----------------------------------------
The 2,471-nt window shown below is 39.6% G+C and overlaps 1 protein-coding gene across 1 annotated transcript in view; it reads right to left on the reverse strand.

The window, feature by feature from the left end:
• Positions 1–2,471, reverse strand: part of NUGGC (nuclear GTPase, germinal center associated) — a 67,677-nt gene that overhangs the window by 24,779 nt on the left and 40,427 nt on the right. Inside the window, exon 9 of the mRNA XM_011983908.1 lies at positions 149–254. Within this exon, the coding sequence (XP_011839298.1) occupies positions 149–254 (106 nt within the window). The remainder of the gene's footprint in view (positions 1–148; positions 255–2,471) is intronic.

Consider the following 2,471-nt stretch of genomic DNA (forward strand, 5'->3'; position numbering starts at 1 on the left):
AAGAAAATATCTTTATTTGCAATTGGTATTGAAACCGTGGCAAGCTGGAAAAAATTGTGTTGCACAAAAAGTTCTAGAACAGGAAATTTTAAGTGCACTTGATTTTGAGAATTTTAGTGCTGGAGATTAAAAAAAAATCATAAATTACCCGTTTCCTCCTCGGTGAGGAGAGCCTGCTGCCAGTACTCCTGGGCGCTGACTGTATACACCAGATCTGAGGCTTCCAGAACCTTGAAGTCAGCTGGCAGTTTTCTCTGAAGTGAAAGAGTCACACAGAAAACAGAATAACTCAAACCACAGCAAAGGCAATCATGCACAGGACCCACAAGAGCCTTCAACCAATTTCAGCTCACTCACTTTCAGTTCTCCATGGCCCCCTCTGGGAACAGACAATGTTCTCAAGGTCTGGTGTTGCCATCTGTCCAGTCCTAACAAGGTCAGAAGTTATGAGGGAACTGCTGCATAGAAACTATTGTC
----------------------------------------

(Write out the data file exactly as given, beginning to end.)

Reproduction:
The 2,471-nt window shown below is 39.6% G+C and overlaps 1 protein-coding gene across 1 annotated transcript in view; it reads right to left on the reverse strand.

The window, feature by feature from the left end:
• Positions 1–2,471, reverse strand: part of NUGGC (nuclear GTPase, germinal center associated) — a 67,677-nt gene that overhangs the window by 24,779 nt on the left and 40,427 nt on the right. Inside the window, exon 9 of the mRNA XM_011983908.1 lies at positions 149–254. Within this exon, the coding sequence (XP_011839298.1) occupies positions 149–254 (106 nt within the window). The remainder of the gene's footprint in view (positions 1–148; positions 255–2,471) is intronic.

Consider the following 2,471-nt stretch of genomic DNA (forward strand, 5'->3'; position numbering starts at 1 on the left):
AAGAAAATATCTTTATTTGCAATTGGTATTGAAACCGTGGCAAGCTGGAAAAAATTGTGTTGCACAAAAAGTTCTAGAACAGGAAATTTTAAGTGCACTTGATTTTGAGAATTTTAGTGCTGGAGATTAAAAAAAAATCATAAATTACCCGTTTCCTCCTCGGTGAGGAGAGCCTGCTGCCAGTACTCCTGGGCGCTGACTGTATACACCAGATCTGAGGCTTCCAGAACCTTGAAGTCAGCTGGCAGTTTTCTCTGAAGTGAAAGAGTCACACAGAAAACAGAATAACTCAAACCACAGCAAAGGCAATCATGCACAGGACCCACAAGAGCCTTCAACCAATTTCAGCTCACTCACTTTCAGTTCTCCATGGCCCCCTCTGGGAACAGACAATGTTCTCAAGGTCTGGTGTTGCCATCTGTCCAGTCCTAACAAGGTCAGAAGTTATGAGGGAACTGCTGCATAGAAACTATTGTC